One of the pivotal scenes in my Civil War novel, Dread Tribunal of Last Resort, was based on real events. In 1862, a purported rocket expert named Joshua Burrows Hyde gained an audience with President Lincoln and Secretary Seward. As a result of their meeting, Hyde was offered the chance to develop an “improved” Hale rocket. When it came time to demonstrate his work, however, the President of the United States was nearly killed.
Hyde was born in Connecticut. Trained as an engineer, he acted as Hale’s agent in an effort to sell rockets to the army during the U.S.-Mexican War. General Winfield Scott approved the idea, and an agreement was struck, pending testing. The tests were successful.
Given his history, there was no ready reason to mistrust Hyde. Remember, however, that he was a sales agent, not a designer.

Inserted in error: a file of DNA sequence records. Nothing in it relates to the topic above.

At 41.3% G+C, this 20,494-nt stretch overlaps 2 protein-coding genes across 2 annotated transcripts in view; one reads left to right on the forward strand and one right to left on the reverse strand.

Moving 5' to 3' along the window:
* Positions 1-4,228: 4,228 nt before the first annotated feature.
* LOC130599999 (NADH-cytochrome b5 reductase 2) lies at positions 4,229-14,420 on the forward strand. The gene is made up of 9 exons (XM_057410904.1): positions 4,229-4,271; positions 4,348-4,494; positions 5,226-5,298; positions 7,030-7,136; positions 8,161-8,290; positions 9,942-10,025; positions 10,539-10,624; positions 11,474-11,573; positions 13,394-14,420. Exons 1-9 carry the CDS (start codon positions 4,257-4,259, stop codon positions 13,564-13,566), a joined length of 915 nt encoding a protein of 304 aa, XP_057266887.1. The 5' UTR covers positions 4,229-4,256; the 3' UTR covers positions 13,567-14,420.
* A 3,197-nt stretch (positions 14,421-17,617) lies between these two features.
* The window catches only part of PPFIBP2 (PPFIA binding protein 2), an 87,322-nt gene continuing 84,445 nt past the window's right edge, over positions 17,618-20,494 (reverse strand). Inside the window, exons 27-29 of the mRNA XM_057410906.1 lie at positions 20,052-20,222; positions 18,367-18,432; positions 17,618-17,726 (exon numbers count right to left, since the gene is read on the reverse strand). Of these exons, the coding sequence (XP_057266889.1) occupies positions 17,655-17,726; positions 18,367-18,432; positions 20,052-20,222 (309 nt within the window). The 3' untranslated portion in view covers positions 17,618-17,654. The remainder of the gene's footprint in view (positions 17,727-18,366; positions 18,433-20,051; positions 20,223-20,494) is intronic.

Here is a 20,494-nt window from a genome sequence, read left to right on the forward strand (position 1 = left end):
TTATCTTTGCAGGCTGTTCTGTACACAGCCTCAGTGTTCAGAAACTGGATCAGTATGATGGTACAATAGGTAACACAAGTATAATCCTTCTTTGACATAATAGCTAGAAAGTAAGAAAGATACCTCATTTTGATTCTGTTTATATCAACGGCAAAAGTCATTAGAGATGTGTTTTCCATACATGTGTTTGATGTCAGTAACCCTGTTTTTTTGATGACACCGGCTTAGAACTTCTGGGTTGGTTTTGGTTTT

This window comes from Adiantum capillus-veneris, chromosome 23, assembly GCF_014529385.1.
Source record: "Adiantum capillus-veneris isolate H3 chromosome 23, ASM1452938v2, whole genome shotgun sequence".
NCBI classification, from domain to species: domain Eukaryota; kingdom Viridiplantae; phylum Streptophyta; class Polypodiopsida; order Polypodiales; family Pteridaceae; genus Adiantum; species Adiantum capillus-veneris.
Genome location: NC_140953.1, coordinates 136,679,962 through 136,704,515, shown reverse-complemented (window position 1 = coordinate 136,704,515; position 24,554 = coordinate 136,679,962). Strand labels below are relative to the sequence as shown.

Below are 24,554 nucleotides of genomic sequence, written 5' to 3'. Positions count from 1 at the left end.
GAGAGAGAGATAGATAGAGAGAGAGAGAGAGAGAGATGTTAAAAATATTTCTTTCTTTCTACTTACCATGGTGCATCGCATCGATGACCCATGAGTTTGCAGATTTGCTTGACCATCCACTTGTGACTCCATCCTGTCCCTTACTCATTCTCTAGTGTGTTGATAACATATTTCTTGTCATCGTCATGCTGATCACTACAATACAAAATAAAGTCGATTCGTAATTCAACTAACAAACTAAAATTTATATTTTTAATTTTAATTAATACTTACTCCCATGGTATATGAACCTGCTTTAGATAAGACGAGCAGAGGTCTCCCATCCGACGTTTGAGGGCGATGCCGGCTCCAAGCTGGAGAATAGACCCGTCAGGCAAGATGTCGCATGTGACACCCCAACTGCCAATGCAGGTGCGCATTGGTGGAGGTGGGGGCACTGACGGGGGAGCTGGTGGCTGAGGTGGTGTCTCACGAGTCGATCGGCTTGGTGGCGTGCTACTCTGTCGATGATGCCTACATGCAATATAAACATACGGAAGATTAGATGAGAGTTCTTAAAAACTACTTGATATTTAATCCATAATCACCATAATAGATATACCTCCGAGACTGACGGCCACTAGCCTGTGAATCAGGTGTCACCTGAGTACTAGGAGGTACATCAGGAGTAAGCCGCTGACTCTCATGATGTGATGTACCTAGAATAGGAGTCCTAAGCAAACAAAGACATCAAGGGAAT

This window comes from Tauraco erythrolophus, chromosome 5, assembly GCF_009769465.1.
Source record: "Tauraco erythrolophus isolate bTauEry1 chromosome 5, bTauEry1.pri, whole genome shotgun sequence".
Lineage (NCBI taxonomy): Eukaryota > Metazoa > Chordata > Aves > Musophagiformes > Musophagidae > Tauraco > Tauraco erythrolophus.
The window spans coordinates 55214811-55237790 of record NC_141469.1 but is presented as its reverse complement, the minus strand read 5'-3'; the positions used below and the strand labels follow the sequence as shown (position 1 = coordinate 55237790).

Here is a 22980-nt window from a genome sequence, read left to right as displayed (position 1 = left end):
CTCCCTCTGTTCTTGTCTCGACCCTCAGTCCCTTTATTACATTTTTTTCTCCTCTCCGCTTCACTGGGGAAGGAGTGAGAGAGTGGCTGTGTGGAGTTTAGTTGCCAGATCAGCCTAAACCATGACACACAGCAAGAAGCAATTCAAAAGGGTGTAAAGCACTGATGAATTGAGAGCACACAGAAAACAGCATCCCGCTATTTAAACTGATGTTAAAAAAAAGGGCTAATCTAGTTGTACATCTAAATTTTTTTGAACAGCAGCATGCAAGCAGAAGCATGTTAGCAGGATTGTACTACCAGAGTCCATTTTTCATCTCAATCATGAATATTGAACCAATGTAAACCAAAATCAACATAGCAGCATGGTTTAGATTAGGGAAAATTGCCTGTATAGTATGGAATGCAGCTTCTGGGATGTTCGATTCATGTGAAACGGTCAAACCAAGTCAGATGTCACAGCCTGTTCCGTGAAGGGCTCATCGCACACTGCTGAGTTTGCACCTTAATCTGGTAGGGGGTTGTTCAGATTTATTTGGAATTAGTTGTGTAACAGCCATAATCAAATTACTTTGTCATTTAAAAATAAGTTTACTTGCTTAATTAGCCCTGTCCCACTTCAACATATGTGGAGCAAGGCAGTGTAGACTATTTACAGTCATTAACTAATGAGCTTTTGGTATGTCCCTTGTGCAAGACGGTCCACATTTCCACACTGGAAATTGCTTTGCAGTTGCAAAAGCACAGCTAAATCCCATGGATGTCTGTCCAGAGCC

On the 15th of November, President Lincoln, Secretary of State Chase, Secretary of the Treasury Chase and others assembled at the Navy Yard to witness a demonstration of Hyde’s work. Lincoln and the others viewed the launch from temporary bleachers erected for the event. After a brief speech, the rocket fuse was lit, and everyone waited for the launch.
The rocket exploded in the launch tube, sending smoke and metal shards across the yard. By fluke, the President and his cabinet members were untouched by the barrage.
Remarkably, Hyde was allowed a second demonstration two days later (without Lincoln’s presence). The “improved” Hales performed no better than the first time around—skipping off the roof of a nearby blacksmith’s shop.
The event’s significance goes beyond the “what-if” represented by Lincoln’s potential death. The failed test was a signifier for much of Civil War rocketry. Questionable experts, failed tests, unreached potential.
(The accompanying art is the work of Wade Dillon. You can reach him at wadedillonart.com.)
Winter, Frank H. The first golden age of rocketry: Congreve and Hale rockets of the nineteenth century. Washington: Smithsonian Institution P, 1990.